Anything less than teaching or discipling is beneath you. Stack chairs? Yeah right. That’s something for the “regular” church members. Ironing and dishes? That’s not real ministry.
  5. You are the man… er, woman. 
    You are a protege. Make sure to take compliments on how you are doing and blow them up disproportionately. Everything you do is simply brilliant. You are the next William Carey/Lotte Moon/Adoniram Judson. Training periods are for those who need help. You don’t.
  6. Bottle your emotions. 
    Good leaders don’t share with others and allow others to get involved. They have everything 100% sorted and don’t need help. Plus if you tell others you are struggling, they will turn on you and despise you.
  7. Talk more than you listen.
    Your opinion is valuable too. I mean, you have 4 years of part time experience to their 12 years of full time. Listening is for those that aren’t as important as you.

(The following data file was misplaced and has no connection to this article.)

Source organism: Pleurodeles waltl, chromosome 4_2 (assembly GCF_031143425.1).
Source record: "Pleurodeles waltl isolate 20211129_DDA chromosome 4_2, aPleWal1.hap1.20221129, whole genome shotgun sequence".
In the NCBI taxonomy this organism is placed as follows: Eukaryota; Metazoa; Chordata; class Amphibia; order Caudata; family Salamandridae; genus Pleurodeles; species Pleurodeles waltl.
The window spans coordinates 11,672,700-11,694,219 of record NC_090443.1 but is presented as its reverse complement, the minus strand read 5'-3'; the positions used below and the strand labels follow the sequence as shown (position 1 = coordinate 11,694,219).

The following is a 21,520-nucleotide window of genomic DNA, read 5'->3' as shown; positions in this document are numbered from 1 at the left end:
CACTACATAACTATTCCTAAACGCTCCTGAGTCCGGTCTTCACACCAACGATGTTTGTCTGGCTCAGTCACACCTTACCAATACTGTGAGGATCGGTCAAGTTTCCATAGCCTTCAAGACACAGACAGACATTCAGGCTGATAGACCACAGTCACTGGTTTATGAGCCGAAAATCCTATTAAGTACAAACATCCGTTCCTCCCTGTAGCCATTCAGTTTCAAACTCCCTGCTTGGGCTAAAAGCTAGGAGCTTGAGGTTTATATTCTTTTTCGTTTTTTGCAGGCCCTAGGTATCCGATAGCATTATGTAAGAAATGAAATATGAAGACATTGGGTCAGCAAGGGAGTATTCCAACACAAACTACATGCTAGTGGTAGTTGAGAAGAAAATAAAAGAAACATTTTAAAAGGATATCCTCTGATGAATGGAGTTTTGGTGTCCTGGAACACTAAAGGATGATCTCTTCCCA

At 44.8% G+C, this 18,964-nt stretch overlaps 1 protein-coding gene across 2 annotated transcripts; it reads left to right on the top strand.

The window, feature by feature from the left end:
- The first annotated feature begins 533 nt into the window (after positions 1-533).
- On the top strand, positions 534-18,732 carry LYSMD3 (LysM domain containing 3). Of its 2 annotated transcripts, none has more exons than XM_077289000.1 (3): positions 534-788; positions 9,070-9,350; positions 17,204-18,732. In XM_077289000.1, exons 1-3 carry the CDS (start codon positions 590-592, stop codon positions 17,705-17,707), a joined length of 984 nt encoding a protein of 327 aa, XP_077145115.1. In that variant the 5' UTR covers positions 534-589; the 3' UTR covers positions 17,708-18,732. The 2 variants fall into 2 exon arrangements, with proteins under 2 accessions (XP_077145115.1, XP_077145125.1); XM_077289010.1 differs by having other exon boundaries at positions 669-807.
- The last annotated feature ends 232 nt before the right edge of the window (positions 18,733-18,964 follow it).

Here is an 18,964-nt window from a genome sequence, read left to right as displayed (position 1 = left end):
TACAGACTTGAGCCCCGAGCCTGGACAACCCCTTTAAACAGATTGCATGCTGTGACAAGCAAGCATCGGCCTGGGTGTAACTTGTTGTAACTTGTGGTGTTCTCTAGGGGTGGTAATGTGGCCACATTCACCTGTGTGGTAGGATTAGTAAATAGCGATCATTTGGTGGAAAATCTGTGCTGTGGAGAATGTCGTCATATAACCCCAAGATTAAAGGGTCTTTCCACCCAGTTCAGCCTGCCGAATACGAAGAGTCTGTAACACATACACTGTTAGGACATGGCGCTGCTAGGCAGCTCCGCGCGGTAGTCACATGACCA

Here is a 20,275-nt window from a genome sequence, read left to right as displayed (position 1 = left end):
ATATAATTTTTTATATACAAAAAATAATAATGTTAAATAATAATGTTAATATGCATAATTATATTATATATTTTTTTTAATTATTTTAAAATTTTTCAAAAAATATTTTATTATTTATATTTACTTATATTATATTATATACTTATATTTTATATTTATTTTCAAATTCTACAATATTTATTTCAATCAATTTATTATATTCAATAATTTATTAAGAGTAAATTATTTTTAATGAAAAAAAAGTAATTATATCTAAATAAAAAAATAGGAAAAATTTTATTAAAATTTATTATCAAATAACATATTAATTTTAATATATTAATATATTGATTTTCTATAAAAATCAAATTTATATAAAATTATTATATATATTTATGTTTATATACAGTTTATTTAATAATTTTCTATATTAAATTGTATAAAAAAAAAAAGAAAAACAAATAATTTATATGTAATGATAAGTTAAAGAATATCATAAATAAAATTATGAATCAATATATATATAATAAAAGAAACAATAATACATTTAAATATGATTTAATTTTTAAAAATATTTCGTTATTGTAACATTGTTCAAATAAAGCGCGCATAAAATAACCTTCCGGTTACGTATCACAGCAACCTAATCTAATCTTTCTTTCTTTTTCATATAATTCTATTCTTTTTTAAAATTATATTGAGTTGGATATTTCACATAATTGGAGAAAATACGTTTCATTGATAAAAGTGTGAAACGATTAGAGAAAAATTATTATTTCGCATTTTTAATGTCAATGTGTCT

8. Justify your actions.
    If their critiques feel unjustified, explain your side. They probably didn’t take that into consideration when praying about telling you to fix this particular thing.
  9. “If it ain’t broke, don’t fix it.” 
    Your method of teaching/discipling/leading has done the job well thus far – therefore you don’t need to make an effort of learning a different leadership style.
  10. Fail to ask questions.
    Better yet, fail to ask questions properly. Don’t try to learn; try to show how much you know.
  11. Neglect your Bible for intellectualism.
    It is far better to be well read than to read well. Reading other’s thoughts on what Scripture actually says is a great way to grow spiritually.